NEW YORK — Skin care products that offer multiple benefits in one bottle are increasingly catching the eye of time-starved and money-crunched shoppers, according to new research by Mintel.
"The facial skincare category is expected to see an uptick in growth thanks to improving economic conditions and emerging segments," stated Shannon Romanowski, beauty and personal care analyst at Mintel. "Consumers are gravitating toward multifunctional products that allow them to get more benefits while saving them both time and money. “Natural” and “free from” claims are important, and the level of consumer demand means that they have almost become expected in this category. Therefore, improved functionality and multiple benefits garner higher levels of consumer interest, suggesting opportunities for eco-friendly brands to tout natural ingredients as a way to support product efficacy."
The study revealed that 42% of consumers seek products with multiple benefits, 37% say they only purchase products from brands they trust and nearly a quarter (24%) are looking for facial skincare products that are "free from" certain ingredients.
When using facial skincare, most consumers are looking for basic functionality like cleansing (64%) and treating dry skin (41%). However, the number of facial product users wanting to improve the texture of skin has increased significantly since 2012. Some 36% of facial skin care users report improving skin texture as a reason for using facial skincare in 2013 as opposed to 21% in 2012.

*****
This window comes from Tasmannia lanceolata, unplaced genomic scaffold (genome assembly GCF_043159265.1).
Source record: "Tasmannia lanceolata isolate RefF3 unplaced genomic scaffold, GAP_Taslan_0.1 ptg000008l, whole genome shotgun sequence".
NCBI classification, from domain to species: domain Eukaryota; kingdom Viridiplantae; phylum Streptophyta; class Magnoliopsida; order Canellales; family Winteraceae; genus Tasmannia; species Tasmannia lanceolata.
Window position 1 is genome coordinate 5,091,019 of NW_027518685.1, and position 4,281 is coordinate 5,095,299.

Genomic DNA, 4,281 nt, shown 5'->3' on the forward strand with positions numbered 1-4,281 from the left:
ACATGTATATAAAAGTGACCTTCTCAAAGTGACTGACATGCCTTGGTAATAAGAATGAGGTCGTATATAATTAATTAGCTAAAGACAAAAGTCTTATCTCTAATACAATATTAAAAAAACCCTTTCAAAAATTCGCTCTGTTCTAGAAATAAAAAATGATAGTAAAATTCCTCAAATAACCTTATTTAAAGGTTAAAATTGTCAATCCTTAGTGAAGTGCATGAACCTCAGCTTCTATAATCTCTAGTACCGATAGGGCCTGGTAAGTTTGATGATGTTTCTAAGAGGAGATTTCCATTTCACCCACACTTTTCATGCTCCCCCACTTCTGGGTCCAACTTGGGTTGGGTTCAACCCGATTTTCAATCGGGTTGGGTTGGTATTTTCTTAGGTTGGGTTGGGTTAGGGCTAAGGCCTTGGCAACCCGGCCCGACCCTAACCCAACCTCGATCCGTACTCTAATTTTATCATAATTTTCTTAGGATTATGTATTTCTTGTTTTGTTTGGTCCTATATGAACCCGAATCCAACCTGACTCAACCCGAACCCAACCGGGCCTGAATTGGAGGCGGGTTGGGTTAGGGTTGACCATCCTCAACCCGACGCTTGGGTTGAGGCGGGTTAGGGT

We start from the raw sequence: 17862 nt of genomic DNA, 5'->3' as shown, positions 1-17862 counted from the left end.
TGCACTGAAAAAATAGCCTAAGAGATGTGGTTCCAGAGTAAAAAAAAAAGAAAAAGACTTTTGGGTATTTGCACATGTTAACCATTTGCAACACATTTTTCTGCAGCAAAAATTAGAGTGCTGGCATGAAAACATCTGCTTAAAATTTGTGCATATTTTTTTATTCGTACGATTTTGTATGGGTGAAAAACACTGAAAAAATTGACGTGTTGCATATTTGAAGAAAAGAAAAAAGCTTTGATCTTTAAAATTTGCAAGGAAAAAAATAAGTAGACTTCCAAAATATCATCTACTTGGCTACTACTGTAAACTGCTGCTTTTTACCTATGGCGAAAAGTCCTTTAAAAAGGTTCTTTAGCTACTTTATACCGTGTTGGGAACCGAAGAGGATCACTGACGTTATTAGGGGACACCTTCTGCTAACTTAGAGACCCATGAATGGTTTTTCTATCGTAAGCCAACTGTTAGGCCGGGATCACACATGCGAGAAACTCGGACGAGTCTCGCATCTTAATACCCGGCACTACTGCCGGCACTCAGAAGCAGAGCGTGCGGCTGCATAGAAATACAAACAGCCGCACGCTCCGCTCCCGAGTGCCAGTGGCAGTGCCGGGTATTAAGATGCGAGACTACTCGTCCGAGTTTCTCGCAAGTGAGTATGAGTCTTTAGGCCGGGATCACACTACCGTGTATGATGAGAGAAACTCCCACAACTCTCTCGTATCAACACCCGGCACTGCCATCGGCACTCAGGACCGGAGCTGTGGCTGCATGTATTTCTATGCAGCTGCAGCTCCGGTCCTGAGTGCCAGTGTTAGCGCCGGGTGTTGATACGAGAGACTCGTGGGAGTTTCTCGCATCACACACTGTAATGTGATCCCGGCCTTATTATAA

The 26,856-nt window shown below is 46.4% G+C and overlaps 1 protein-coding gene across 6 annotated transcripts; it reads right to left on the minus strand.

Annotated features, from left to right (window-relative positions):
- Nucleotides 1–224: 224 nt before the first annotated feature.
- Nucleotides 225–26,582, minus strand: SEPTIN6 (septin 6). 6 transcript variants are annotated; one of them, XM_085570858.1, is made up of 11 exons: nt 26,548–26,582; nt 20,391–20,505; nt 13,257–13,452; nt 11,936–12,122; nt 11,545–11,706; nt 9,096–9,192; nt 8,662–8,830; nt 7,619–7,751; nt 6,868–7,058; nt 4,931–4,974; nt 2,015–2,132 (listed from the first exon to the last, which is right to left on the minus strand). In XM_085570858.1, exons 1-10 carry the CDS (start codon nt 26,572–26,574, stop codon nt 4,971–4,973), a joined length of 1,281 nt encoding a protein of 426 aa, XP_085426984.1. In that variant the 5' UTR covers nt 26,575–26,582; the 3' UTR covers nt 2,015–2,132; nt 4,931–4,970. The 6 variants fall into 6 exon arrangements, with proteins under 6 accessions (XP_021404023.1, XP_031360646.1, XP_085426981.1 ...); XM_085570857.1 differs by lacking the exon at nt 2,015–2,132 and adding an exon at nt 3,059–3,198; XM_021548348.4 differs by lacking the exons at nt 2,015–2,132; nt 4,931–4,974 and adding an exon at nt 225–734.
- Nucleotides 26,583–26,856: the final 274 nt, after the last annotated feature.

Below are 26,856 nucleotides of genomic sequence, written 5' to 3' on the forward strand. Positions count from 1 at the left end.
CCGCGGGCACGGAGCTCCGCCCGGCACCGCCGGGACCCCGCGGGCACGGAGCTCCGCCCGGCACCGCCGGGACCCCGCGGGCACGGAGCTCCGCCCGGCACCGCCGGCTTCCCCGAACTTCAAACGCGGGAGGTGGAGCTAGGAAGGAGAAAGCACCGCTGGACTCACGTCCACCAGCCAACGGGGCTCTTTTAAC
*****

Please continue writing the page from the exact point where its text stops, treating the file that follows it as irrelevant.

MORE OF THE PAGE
"The idea of improving skin texture is resonating across all age groups, indicating a growth opportunity for the category. Improving skin texture speaks to women and men alike, as the idea of a more perfect and flawless complexion is broadly appealing," Romanowski added.
Anti-aging skin care is the largest segment in the facial skin care category, holding nearly 40% share of the market. However, after years of growth, the anti-aging segment declined by 2.2% between 2010 and 2012. Facial cleansers and moisturizers collectively account for 41% of category sales and drove virtually all growth in this timeframe. Meanwhile the acne treatment segment saw minimal sales gains between 2010 and 2012. Consumers tend to age out of this segment, generally keeping sales very consistent.